Today’s healthcare ecosystem is filled with references to and examples of telemedicine and telehealth – in some cases, the two terms are used interchangeably. Whether they mean the same thing is a topic of considerable debate.
In general terms, telemedicine is considered the clinical application of technology, while telehealth encompasses a broader, consumer-facing approach – “a collection of means or methods, not a specific clinical service, to enhance care delivery and education,” according to the federal network of telehealth resource centers.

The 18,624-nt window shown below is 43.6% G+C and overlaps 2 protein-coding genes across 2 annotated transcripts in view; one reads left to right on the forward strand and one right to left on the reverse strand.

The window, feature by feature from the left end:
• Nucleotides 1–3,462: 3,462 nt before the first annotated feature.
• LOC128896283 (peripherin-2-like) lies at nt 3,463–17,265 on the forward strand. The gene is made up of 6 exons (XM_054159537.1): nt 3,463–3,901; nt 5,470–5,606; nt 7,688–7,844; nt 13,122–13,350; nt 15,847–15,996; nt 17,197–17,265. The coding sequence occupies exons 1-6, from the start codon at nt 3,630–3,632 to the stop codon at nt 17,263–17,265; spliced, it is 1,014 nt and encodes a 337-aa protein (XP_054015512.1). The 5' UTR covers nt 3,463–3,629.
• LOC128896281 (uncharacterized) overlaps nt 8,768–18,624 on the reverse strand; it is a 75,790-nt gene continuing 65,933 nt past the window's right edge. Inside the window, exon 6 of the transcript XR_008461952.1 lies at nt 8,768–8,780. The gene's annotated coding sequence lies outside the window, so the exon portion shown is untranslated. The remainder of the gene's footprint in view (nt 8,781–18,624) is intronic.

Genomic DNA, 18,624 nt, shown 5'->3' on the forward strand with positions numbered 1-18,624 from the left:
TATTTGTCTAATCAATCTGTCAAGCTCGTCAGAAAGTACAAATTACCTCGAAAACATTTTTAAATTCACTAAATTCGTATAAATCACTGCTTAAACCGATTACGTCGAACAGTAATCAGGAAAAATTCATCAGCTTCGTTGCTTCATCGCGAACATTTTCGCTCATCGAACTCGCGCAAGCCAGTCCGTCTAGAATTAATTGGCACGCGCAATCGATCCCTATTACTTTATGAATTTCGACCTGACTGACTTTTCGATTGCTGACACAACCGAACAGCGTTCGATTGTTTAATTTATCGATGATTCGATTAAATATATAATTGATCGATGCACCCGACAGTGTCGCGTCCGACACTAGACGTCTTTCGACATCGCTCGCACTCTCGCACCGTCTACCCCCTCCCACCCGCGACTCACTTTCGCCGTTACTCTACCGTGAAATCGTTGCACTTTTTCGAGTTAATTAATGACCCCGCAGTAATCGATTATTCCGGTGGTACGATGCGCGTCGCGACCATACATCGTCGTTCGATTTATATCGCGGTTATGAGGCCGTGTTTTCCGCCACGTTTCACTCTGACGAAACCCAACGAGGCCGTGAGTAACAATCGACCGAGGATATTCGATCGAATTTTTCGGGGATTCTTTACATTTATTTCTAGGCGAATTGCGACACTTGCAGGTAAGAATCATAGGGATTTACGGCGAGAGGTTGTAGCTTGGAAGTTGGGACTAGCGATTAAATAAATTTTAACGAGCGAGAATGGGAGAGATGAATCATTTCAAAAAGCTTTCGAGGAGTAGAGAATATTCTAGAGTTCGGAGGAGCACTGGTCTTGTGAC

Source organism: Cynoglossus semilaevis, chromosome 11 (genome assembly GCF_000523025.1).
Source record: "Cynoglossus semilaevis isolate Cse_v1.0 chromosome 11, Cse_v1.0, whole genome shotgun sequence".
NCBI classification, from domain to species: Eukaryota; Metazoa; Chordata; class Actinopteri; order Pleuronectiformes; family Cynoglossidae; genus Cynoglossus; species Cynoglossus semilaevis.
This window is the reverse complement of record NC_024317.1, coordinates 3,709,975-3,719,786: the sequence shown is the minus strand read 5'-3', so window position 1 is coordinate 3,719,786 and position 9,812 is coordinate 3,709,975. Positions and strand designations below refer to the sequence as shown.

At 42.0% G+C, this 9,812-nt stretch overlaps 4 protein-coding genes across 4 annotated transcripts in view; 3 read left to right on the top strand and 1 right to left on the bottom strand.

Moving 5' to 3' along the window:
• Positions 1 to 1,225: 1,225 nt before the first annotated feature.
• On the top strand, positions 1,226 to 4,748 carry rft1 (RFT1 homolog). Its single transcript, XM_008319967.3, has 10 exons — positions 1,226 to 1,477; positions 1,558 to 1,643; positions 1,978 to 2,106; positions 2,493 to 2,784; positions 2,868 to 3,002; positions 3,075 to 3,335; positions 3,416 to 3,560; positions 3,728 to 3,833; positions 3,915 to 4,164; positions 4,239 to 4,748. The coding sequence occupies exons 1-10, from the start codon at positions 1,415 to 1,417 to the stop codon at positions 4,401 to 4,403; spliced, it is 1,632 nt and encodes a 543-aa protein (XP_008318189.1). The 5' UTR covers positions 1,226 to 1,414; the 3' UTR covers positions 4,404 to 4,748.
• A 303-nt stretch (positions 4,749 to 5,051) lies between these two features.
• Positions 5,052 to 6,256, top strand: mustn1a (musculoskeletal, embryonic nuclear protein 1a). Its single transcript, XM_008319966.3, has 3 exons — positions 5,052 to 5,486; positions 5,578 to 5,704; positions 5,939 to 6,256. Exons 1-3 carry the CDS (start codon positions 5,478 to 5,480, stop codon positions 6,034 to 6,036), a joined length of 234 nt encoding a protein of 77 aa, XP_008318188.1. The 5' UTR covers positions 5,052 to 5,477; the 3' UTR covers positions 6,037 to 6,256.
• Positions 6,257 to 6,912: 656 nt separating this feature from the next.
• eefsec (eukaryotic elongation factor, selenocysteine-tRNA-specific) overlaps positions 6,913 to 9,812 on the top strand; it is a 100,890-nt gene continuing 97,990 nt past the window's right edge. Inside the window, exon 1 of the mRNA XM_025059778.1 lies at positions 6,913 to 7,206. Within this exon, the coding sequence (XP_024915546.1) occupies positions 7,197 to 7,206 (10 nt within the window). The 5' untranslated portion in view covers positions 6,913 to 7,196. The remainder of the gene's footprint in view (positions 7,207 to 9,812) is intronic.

“While ‘telemedicine’ has been more commonly used in the past, ‘telehealth’ is a more universal term for the current broad array of applications in the field,” the TRC network states in its online resource guide. “Its use crosses most health service disciplines, including dentistry, counseling, physical therapy and home health, and many other domains. Further, telehealth practice has expanded beyond traditional diagnostic and monitoring activities to include consumer and professional education. Note that while a connection exists between health information technology (HIT), health information exchange (HIE) and telehealth, neither HIE nor HIT are considered to be telehealth.”